We went on our second freewalkingtour.com tour in Gdańsk and were not super happy. The tour guide was almost too knowledgeable. She gushed information, a lot of which only history buffs specializing in Poland would be interested in. We covered little ground and didn’t see anything we wouldn’t have found on our own. A great tour guide who was giving the wrong tour.
Go to the Beach
Gdańsk is about 8 kilometers inland from the closest beach. There are two easily accessible by tram- Stogi and Brzeźno. We headed to Brezeźno, the more northern of the two. We took the number 13 tram from the city center to the stop with the same name- Brzeźno. Tickets cost 3.10 PLN ($0.83; €0.73) per person each way and can be bought from automated machines at most tram stops. They need to be validated when you enter the tram. From the tram stop the beach was only about two hundred meters. We grabbed a soft serve on our way to the sand. It was a coolish day for late June- about 65° F (18° C) but sunny. The beach was spotted by a few brave sunbathers and a few even braver ocean bathers but mostly there were others like us, bundled up against the cold wind, still enjoying the beautiful spot. We had the idea to walk all the way along the beach until Sopot, almost 6 km of uninterrupted sand but got maybe 500 meters before we sat down and had a piwo while enjoying the sun and the view.
Where to eat in Gdańsk
It’s all potatoes all the time at Pyra Bar. With a menu full of potato pancakes, potato dumplings, potato casseroles and a few salads you’re probably gonna be eating potatoes. But they’re good. My brother got potato pancakes (three in a serving) with a creamy bacon sauce and I got a potato casserole (a small size- which was more than I could finish) with smoked salmon, cream, chives and a melted cheesy top. With our mains costing 14 ($3.68; €3.29) and 17 ($4.46; €4.00) PLN respectively the meal was filling, pleasing and affordable.
A microbrew pub started in 2012, Browar Piwna is located on Piwna (beer) street. It’s got a lovely front terrace on a quiet traffic street and friendly English speaking waitresses. My brother and I shared an Old Polish Board and Herring two ways. The polish plate was a variety of different meats and a pâté with bread and a mix of mustard and horseradish. The herring came one with a white cream sauce and the other with a red sauce. All of it was delicious and the two plates were more than enough to leave us both satiated. We both had half liter beers and the total for everything came to about 78 PLN ($20.47; €18.34).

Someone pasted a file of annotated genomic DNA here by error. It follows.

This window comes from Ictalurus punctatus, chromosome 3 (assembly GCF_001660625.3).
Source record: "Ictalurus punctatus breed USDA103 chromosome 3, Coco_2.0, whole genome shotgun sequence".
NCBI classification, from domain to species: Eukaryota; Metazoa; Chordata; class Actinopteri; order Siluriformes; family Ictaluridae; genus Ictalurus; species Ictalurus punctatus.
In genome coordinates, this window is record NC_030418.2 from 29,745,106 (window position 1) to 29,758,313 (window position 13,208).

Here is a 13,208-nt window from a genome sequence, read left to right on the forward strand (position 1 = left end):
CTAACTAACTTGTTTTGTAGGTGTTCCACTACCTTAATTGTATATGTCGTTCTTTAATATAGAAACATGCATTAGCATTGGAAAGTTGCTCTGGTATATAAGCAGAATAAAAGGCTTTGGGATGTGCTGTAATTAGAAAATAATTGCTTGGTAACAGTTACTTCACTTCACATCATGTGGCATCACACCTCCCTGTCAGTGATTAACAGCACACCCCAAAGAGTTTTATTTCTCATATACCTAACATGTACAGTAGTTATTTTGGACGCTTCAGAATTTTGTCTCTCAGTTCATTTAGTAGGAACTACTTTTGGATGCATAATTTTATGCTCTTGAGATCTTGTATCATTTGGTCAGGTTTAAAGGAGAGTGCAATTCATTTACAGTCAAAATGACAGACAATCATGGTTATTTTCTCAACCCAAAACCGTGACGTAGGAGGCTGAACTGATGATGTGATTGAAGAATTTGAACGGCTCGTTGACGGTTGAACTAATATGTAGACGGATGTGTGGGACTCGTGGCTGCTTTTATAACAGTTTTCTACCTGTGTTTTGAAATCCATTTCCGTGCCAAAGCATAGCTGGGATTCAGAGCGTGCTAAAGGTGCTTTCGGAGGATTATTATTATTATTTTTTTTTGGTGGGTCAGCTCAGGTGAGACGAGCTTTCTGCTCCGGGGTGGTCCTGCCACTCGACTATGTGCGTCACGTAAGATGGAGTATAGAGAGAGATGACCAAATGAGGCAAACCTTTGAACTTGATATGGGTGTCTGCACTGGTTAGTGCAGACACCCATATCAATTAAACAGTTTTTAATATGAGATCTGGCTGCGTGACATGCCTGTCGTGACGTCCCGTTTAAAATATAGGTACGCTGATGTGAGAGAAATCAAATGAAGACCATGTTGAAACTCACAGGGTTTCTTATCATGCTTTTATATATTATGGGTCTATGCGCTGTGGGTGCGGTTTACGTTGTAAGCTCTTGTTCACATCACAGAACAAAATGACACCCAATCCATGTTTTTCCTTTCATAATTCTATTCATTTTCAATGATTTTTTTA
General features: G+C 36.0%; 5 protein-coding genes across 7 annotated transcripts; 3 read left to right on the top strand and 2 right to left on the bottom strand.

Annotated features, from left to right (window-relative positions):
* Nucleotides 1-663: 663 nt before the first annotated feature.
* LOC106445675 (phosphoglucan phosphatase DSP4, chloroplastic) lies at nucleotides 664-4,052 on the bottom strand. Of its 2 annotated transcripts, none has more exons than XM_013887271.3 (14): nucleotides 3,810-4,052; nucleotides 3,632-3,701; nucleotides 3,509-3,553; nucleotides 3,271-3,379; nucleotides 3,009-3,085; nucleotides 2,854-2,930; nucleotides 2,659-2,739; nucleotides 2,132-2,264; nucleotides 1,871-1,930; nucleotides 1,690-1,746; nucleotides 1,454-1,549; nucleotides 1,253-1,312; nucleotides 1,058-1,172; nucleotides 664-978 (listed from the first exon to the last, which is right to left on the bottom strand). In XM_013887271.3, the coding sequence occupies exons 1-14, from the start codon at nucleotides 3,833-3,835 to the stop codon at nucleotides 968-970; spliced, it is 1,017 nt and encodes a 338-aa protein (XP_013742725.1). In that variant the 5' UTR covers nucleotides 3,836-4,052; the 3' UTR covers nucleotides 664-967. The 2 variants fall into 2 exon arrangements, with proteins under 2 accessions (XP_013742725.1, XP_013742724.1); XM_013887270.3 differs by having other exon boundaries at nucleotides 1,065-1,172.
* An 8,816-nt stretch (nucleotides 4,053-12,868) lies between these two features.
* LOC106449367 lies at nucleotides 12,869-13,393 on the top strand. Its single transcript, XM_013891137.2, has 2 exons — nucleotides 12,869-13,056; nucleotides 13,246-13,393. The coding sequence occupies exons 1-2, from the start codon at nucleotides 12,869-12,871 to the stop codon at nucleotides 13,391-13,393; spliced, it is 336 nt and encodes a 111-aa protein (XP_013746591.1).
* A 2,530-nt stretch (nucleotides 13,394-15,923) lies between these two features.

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Another milk bar, Neptun Bar is deep in tourist town the prices weren’t dirt cheap but they were still lower than elsewhere. This milk bar was a point and shoot type of deal. No menu in English, there were prepared example plates, all of which actually looked quite good. I ended up with a chicken cutlet with two sides of boiled potatoes and carrots. I also grabbed a plate of a coleslaw like salad with pickles and a cold Lipton iced tea. All of that added up to 27 PLN ($7.09; €6.35). I have to admit that I’m a big milk bar fan, the meals are simple but the food is good, it’s a relief to be able to get a good lunch out without all the fan fair. Give it a try for sure.
Targ Rybny 11
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Dom Sushi is right on the water with a terrace and a lunch special. An affordable price gets you your choice of soup and a plate of sushi of your choosing. Vegetarian options are available.